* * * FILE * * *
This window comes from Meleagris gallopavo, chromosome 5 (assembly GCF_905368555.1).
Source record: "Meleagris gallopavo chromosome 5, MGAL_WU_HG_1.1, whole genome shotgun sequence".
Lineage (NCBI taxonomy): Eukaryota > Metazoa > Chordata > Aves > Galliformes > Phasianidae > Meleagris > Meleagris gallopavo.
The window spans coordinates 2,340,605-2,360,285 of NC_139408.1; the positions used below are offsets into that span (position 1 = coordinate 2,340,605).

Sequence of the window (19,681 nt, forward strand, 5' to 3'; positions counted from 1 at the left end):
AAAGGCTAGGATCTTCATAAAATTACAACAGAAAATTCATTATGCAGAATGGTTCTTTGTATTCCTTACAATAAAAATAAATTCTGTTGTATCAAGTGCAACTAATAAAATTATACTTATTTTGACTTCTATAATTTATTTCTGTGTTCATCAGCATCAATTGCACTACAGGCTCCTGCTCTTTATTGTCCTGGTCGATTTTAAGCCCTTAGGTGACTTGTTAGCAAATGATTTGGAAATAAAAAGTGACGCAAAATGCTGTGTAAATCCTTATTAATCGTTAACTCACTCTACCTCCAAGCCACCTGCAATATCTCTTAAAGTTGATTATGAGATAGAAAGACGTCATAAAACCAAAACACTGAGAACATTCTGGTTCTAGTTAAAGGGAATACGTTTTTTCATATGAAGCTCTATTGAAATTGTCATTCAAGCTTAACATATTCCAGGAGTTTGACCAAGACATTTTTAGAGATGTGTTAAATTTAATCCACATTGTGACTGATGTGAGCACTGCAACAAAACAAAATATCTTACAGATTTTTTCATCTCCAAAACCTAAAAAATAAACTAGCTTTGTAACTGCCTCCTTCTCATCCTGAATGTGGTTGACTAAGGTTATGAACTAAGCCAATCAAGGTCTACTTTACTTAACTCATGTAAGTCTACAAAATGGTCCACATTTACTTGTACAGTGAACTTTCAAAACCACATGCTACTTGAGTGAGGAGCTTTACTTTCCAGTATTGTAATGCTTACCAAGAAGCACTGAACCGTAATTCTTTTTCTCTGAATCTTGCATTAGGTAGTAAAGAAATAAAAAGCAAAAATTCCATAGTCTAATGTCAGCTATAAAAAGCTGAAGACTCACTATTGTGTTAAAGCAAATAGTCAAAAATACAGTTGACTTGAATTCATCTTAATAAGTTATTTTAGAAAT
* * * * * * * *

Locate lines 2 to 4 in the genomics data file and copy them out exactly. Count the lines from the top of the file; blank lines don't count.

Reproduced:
Source record: "Meleagris gallopavo chromosome 5, MGAL_WU_HG_1.1, whole genome shotgun sequence".
Lineage (NCBI taxonomy): Eukaryota > Metazoa > Chordata > Aves > Galliformes > Phasianidae > Meleagris > Meleagris gallopavo.
The window spans coordinates 2,340,605-2,360,285 of NC_139408.1; the positions used below are offsets into that span (position 1 = coordinate 2,340,605).